10 Facts About Today’s College Graduates

Having a bachelor’s degree remains an important advantage in many sectors of the U.S. labor market. College graduates generally out-earn those who have not attended college, and they are more likely to be employed in the first place. At the same time, many Americans say they cannot afford to get a four-year degree – or that they just don’t want to.

Here are key facts about American college graduates.

How we did this

Nearly four-in-ten Americans ages 25 and older have a bachelor’s degree, a share that has grown over the last decade. As of 2021, 37.9% of adults in this age group held a bachelor’s degree, including 14.3% who also obtained a graduate or professional degree, according to data from the Census Bureau’s Current Population Survey. That share is up 7.5 percentage points from 30.4% in 2011.

An additional 10.5% had an associate degree in 2021. About four-in-ten Americans ages 25 and older had a high school diploma with no further education (25.3%) or completed some college but didn’t have a degree (14.9%).

In a reversal, women are now more likely than men to graduate from college, according to the Current Population Survey. In 2021, 39% of women ages 25 and older had a bachelor’s degree or more education, compared with 37% of men in the same age range. The gap in college completion is even wider among adults ages 25 to 34: 46% of women in this age group have at least a bachelor’s degree, compared with 36% of men.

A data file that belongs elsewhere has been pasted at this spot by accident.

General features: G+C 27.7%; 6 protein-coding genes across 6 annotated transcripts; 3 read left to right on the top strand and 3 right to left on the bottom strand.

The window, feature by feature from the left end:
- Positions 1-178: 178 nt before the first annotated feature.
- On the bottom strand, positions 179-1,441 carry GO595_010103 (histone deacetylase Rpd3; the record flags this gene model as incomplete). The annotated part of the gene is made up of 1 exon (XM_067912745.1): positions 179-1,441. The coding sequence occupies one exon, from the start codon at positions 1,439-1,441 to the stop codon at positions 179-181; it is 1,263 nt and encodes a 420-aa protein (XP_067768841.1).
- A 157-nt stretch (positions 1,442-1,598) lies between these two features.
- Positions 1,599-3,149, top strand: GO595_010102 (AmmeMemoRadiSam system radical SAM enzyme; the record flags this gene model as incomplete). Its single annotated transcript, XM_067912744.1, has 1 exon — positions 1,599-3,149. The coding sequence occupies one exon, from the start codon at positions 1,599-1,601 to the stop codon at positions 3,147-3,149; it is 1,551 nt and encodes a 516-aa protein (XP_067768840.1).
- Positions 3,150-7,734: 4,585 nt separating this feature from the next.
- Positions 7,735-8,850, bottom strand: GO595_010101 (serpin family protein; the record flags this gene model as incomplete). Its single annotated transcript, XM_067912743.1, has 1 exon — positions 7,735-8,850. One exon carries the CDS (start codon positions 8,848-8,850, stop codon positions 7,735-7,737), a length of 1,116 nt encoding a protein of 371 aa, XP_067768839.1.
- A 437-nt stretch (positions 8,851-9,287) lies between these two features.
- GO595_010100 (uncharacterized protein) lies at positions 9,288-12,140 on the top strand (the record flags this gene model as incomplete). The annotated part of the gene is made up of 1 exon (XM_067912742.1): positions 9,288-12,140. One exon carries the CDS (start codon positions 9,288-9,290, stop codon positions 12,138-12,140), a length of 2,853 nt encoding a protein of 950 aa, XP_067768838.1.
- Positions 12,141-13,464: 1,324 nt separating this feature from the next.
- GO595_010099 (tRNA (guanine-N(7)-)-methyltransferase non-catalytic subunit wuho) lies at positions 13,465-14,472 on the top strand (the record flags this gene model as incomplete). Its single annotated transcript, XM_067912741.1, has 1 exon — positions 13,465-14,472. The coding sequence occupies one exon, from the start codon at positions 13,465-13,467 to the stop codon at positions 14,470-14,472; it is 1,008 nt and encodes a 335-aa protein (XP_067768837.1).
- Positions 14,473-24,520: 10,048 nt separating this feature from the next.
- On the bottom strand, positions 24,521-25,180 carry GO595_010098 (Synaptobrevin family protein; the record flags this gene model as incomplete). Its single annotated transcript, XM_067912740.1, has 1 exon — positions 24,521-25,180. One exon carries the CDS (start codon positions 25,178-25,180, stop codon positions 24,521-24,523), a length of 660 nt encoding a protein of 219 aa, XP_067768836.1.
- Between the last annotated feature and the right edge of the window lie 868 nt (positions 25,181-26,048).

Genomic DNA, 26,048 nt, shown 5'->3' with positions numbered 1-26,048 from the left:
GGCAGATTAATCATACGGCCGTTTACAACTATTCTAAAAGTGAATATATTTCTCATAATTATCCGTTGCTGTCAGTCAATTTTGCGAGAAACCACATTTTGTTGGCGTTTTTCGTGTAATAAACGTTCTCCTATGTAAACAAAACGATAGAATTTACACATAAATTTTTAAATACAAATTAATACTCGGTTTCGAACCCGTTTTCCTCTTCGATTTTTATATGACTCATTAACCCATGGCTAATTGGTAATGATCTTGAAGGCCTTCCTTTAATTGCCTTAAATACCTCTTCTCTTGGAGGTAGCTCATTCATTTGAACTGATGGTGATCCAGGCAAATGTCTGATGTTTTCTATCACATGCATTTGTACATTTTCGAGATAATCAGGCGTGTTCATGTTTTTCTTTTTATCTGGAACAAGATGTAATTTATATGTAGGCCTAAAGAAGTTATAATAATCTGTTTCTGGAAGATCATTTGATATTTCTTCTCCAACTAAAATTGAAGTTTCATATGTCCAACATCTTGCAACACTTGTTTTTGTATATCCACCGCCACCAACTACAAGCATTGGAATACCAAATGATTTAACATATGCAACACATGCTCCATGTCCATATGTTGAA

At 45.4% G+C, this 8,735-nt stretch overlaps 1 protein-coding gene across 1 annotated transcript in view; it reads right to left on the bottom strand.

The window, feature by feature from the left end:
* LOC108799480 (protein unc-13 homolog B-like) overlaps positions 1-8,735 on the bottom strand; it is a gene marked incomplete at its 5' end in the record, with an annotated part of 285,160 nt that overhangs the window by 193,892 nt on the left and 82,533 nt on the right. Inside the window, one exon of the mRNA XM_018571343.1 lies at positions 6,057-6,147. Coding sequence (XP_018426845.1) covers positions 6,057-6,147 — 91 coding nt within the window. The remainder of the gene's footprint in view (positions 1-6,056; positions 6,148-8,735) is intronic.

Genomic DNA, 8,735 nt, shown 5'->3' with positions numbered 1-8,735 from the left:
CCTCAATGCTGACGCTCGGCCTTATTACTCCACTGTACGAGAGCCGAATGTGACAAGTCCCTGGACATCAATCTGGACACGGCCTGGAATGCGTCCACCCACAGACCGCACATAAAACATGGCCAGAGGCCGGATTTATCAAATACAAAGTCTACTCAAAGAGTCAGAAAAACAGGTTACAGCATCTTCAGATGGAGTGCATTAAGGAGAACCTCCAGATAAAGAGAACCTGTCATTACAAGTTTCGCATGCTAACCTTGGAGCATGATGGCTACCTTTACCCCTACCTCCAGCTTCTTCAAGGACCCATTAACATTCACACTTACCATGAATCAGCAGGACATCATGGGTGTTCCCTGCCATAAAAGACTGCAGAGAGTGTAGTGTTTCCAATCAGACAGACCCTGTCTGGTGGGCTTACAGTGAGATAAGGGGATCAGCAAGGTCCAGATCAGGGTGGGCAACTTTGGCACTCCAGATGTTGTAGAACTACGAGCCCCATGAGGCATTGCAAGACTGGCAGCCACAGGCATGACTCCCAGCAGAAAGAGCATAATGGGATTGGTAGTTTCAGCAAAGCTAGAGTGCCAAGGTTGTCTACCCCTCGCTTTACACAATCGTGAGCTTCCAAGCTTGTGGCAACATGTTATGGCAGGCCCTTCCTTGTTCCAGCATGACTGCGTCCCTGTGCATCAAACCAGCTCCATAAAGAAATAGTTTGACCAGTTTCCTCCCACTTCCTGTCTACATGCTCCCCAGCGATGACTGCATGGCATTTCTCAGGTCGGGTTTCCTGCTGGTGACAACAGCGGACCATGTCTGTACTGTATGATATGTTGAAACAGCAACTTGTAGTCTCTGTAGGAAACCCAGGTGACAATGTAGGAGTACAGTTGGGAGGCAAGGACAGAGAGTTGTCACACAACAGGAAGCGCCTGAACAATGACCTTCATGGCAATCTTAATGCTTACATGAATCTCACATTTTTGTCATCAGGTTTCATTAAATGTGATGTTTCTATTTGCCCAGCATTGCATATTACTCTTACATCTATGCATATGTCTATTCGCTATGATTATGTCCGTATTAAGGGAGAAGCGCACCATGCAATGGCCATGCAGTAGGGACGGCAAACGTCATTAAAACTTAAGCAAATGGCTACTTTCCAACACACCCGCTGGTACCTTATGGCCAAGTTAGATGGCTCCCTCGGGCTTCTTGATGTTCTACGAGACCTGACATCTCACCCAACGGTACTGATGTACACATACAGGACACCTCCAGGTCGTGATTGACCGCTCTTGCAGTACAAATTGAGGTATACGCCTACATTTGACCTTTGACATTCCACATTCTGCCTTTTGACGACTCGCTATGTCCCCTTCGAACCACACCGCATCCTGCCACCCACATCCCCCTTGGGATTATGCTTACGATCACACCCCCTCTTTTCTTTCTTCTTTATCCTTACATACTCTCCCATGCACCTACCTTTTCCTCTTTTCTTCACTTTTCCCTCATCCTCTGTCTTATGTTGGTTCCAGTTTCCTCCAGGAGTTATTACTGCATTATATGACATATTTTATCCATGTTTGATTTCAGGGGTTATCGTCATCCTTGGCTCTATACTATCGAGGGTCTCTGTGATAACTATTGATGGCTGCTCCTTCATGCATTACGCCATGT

In an October 2021 Pew Research Center survey of Americans without a degree, 34% of men said a major reason why they have not received a four-year college degree is that they just didn’t want to. Only one-in-four women said the same. Men were also more likely to say a major reason they didn’t have a four-year degree is that they didn’t need more education for the job or career they wanted (26% of men said this vs. 20% of women).

Women (44%) were more likely than men (39%) to say not being able to afford college was a major reason they don’t have a bachelor’s degree. Men and women were about equally likely to say a major impediment was needing to work to help support their family.